The problem with other thickeners is that they all tend to react with the dye itself, which is very wasteful of dye. It appears that sodium alginate is the only natural gum that doesn't react significantly with fiber reactive dyes. The only other thickener I have seen recommended for use with reactive dyes is a product called Superclear, which is sold by some dye suppliers. Other thickeners, such as guar gum or xanthan gum, or solutions of starch, can work well for thickening acid dyes (which are used on silk, wool, and nylon, but not on cotton), but they are not recommended for use with reactive dyes on cotton or other cellulose fibers.

In their excellent tie dyeing videos, Tie Dye 101: The Basics of Making Exceptional Tie Dye, and Advanced Tie Dye Techniques: Making Shapes and Mandalas, Tom Rolofson and Martine Purdy recommend the use of powdered kelp sold at natural foods stores. This is logical, given that sodium alginate is purified from brown kelp seaweed. Their recipe calls for only one teaspoon (5 ml) of kelp powder per gallon of water, which is a much smaller amount than the two teaspoons of purified sodium alginate used in some other popular tie-dyeing recipes; you will need to use far more for dye painting.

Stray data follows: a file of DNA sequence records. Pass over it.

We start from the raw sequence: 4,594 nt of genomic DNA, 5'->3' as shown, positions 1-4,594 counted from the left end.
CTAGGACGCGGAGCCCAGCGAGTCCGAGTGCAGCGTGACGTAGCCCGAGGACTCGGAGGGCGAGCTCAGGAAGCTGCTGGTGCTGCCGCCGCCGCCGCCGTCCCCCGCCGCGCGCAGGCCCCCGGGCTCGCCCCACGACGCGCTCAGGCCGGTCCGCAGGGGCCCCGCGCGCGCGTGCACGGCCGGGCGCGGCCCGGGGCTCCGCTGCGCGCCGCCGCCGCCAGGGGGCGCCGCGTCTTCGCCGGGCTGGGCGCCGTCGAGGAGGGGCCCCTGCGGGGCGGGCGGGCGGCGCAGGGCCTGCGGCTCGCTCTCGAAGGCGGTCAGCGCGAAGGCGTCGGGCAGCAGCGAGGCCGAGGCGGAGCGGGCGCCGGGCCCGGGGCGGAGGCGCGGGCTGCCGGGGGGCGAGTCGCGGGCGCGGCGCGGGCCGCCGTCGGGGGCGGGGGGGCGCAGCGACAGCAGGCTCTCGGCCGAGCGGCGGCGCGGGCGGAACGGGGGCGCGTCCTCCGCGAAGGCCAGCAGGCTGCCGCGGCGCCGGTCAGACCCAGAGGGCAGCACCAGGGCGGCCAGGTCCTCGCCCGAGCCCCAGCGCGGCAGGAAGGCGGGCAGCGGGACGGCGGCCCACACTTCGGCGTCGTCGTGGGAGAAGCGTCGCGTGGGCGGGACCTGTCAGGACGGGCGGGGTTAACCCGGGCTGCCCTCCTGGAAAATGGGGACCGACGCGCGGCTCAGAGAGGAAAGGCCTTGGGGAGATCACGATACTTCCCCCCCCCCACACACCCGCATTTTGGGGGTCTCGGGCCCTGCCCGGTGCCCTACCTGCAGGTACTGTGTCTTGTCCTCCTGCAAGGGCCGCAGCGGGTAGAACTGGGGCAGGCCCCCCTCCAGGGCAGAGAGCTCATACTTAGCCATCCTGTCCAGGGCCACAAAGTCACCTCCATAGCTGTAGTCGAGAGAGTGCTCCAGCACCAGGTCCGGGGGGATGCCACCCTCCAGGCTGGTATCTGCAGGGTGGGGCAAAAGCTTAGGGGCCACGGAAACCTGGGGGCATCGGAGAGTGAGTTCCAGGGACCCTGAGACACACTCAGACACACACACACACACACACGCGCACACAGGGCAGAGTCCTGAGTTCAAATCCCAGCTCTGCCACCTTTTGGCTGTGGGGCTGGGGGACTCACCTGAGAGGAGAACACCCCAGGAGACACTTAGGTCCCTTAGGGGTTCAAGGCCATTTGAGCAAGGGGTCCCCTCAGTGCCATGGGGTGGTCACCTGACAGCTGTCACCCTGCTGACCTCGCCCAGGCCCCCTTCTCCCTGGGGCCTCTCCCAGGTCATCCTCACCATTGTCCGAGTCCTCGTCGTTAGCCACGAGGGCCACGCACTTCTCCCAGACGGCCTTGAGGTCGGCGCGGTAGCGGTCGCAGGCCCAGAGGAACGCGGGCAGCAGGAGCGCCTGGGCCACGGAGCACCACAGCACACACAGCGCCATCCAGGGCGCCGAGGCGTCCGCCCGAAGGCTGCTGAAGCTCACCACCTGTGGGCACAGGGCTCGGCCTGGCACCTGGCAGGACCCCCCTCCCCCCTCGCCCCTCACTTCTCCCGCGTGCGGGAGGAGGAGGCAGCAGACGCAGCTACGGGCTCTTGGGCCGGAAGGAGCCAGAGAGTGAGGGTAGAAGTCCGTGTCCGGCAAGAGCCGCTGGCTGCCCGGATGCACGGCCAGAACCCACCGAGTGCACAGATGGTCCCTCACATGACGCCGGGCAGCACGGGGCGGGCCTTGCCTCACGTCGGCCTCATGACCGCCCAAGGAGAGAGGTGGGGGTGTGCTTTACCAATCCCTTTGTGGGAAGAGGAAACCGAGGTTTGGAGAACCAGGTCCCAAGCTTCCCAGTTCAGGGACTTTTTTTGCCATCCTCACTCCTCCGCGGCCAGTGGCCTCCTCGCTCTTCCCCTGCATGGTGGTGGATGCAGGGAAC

The problem with kelp powder is that different sources may sell kelp that is unexpectedly strong or weaker. Some is very clean and white, while others are contaminated with pigmented material from the kelp plant which may be suitable for use in food, but is not ideal for dyeing. One user complained to me that her kelp powder turned her water an ugly green-brown color. This color will probably not affect the ultimate color the dyes produce on cotton, but it makes it harder to judge how to mix your colors. Even purified sodium alginate can vary in strength from one package to another.